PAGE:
Stacy posed the same question the next day, after the all-male suggestions were pointed out, asking for pieces for wind band only written by women. What has followed since that post has been an influx of resources and advocacy for performances of music by composers who are not white men, and a search for solutions among music educators to diversify their programs in an effective way. Women composers and composers of color are woefully underrepresented in the classical music field in general and the time for a change in program diversity is long overdue. This article seeks to begin the conversation of how programming can reflect the demographics of our ensembles and our audiences, and to offer a number of preliminary solutions on how to make this change possible.
I would like to begin this article with bringing attention to several resources that are available for conductors and educators that have been created in the last year. After Stacy's post in May, I created the Women Composers of Wind Band Music database, a collection of over 800 pieces for wind bands at all difficulty levels written by women. The database, formatted as a publicly accessible Google Spreadsheet, can be sorted by difficulty level, length of composition, and the date it was written, and also has links to composer websites as well as YouTube and Spotify recordings, where available. The database is continually updated, and will likely be past 1,000 pieces soon.
Along with this resource, composer Jodie Blackshaw has created a database of wind band works for grades 1-4, a useful resource for middle and high school band directors. Composer Rob Deemer has also created an expansive collection of women composers for all mediums, including composer nationalities and links to composer websites. Finally, composers Steve Peters and Megan Mitchell have created a website of women composers that regularly features recordings and videos of lesser-known women composers of all genres, including classical, jazz, and electronic. While these resources will likely never be entirely complete, they can be effectively used by conductors and educators to begin diversifying their concert programs, and to introduce themselves and their students to new music by a wide array of talented composers. There is also currently work being done on a Composers of Color of Wind Band Music database, to be completed and published soon, which will be another resource that can be used to add new and diverse music to concert programs.
Now, two suggestions for your consideration when programming. These are in no way comprehensive, but are simply conclusions drawn from conversations with several conductors and composers.
1. Spend time utilizing and researching the resources listed above. We are usually striving for the “new” in our field, so attempt to expand the literature you are familiar with to include underrepresented composers. There are recordings available of most of the works, as well as perusal scores, so that conductors can fit the needs of their ensembles. Furthermore, be an advocate for change by encouraging conductors and educators around you to also research and take advantage of these resources. Finally, consider programming works of diverse composers. There is high quality music written at all grade levels that can fit the needs of any ensemble. This representation is important, not just for the sake of playing music of diverse composers, but being mindful to represent the demographics of our ensembles and audiences with the composers on our programs.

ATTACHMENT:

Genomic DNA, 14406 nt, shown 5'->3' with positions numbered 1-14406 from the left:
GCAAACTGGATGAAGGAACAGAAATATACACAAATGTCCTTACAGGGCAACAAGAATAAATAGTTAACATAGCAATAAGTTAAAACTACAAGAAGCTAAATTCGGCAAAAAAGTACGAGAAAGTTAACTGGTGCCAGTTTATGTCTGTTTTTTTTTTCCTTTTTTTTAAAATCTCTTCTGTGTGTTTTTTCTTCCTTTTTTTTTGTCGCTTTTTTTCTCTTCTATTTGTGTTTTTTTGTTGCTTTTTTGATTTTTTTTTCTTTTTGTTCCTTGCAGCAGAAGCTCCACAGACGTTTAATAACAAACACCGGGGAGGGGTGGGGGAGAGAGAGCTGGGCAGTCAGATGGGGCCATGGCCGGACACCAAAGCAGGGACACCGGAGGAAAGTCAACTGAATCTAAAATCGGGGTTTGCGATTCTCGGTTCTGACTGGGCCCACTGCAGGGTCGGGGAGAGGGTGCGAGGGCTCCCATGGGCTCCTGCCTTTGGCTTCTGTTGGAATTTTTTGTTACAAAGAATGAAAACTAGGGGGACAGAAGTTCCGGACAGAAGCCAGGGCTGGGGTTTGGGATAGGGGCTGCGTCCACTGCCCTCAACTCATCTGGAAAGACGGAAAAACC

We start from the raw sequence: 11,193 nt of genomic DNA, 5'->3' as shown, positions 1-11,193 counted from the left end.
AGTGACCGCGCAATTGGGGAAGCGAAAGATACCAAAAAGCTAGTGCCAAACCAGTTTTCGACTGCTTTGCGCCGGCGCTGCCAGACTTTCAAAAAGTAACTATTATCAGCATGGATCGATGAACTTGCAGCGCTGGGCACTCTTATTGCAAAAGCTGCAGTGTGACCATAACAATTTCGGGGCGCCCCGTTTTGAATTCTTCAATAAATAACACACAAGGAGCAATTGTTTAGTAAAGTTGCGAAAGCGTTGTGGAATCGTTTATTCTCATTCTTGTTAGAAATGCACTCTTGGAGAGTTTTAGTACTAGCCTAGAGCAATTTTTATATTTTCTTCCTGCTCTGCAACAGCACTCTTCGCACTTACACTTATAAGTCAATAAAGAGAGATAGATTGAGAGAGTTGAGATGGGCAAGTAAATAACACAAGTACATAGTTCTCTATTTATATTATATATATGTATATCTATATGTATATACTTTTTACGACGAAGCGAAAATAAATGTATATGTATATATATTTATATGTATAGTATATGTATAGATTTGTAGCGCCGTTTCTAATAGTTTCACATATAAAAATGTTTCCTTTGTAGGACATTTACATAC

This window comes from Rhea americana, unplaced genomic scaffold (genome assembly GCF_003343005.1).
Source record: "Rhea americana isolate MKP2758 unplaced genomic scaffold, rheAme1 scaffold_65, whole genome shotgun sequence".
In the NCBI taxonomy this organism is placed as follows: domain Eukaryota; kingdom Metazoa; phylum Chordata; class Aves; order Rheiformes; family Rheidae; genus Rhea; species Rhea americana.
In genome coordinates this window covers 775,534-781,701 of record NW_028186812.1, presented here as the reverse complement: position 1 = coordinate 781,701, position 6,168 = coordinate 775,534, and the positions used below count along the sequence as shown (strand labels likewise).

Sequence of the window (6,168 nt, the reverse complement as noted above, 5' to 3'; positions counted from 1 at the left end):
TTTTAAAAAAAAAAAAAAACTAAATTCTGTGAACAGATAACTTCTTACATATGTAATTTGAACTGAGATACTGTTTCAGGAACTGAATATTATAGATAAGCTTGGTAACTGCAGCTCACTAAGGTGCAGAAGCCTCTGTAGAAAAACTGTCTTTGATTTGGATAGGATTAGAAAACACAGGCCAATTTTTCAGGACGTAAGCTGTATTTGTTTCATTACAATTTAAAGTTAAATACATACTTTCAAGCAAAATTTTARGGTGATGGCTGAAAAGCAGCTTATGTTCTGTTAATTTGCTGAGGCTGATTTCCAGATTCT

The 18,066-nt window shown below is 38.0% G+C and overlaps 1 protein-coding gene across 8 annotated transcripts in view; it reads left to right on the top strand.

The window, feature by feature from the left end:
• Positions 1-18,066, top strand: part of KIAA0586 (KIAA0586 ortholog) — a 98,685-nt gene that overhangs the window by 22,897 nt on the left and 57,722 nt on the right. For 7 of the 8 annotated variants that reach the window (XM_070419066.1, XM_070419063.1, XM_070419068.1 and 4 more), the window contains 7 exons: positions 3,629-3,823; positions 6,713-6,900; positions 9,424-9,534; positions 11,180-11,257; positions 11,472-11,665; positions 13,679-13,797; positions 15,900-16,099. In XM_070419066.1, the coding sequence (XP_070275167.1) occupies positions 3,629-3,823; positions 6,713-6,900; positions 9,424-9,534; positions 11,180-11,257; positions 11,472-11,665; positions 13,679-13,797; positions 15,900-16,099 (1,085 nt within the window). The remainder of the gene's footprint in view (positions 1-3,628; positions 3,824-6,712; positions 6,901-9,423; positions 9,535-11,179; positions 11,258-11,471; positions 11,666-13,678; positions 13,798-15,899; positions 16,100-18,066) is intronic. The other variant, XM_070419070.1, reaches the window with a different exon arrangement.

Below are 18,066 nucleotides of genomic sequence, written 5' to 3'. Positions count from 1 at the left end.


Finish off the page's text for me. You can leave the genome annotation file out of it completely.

2. Conferences, such as state music education conferences, WASBE, CBDNA, and Midwest Clinic, introduce diversity requirements for performing ensembles. Research on Midwest Clinic programs revealed disheartening statistics. Since 2008 (and only using wind band programs), out of 515 different composers, only 11 (ELEVEN) composers were women, a total of 2.1%. Out of 1355 different pieces performed at Midwest, only 36 or 2.6% were composed by women. The statistics for composers of color are similarly embarrassing. A way to fix this problem is to introduce requirements for music conferences that performing ensembles must include pieces by women composers, composers of color, or both. Midfest and Janfest, the middle and high school band clinics that take place at the University of Georgia, require their clinic conductors to include a piece by an underrepresented composer, and encourage their invited performing ensembles to do the same. A similar requirement was recently made at a regional CBDNA conference. While this may take some research on the part of the directors of performing ensembles, the resources listed above can easily be accessed to find music by diverse composers that suits the difficulty needs of their ensembles.The time for music ensembles to make this change is past due. Many conductors lament the fact that orchestras play the same composers season after season, and while wind bands have made a push towards introducing diverse programming, it is far from the level it could and should be. The Los Angeles Philharmonic, currently leading the charge for diversity amongst top orchestras, has made strides to include underrepresented composers and performers with their upcoming season. While still not perfect, the orchestra has a higher percentage of diverse composers than we do at our conferences, and these same strides need to occur in the wind band field.
Photo credit: musictheoryexamplesbywomen.com
There are resources available now that alleviate the need for extensive, time-consuming research, and we must address this issue as a community and find solutions that work. It is past time for music ensemble programs to reflect the diverse body of conductors, composers, performers, and educators that make up our field and that continue to make the wind band one of the most innovate mediums in music. No more excuses.